Today we use the term “bastard” as an insult, or to describe children born to non-marital unions. Being born to unmarried parents is largely free of the kind of stigma and legal incapacities once attached to it in Western cultures. Nevertheless, it still has associations of shame and sin. This disparagement of children born outside of marriage is widely assumed to be a legacy of Medieval Christian Europe, with its emphasis on compliance with Catholic marriage law.

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New frontiers in international law: The Asian paradox

Just over three hundred years ago, William Pitt Amherst arrived in China as Britain’s putative ambassador. The new frontier that China presented remained closed until it was opened by force of arms, solemnized in treaties denounced by China as unequal and marking the beginning of a century of humiliation. In other parts of Asia, international law facilitated and legitimized the colonial enterprise to expand international law and commerce to other frontiers.

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The many voices of Dickens

Charles Dickens’s reputation as a novelist and as the creator of Ebenezer Scrooge, one of the most globally recognized Christmas miser figures, has secured him what looks to be a permanent place in the established literary canon. Students, scholars, and fans of Dickens may be surprised to learn that the voice many Victorians knew as “Dickens,” especially at Christmastime, was also the voice of nearly forty other people.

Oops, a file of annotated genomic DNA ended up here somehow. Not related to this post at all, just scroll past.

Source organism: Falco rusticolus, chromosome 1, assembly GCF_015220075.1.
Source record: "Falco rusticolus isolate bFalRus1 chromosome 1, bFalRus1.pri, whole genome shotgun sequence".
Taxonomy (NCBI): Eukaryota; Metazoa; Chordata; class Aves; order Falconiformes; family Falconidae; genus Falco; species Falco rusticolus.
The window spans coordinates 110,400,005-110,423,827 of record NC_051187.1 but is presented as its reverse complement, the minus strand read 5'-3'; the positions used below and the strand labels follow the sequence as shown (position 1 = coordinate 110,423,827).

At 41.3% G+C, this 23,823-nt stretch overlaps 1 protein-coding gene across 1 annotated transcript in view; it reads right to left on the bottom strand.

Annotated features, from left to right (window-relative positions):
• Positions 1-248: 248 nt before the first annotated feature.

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Alan Turing’s lost notebook

Alan Turing’s personal mathematical notebook went on display a few days ago at Bletchley Park near London, the European headquarters of the Allied codebreaking operation in World War II. Until now, the notebook has been seen by few — not even scholars specializing in Turing’s work. It is on loan from its current owner, who acquired it in 2015 at a New York auction for over one million dollars.

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After Brexit: the English question surfaces?

“Will the Prime Minister provide a commitment today that no part of the great repeal bill will be subject to English votes for English laws?” This seemingly technical query – will have reminded Theresa May that, amidst the turmoil and drama of the current political moment, a powerful English question is now salient in British politics. But these questions of parliamentary procedure and tactics are really the tip of the iceberg.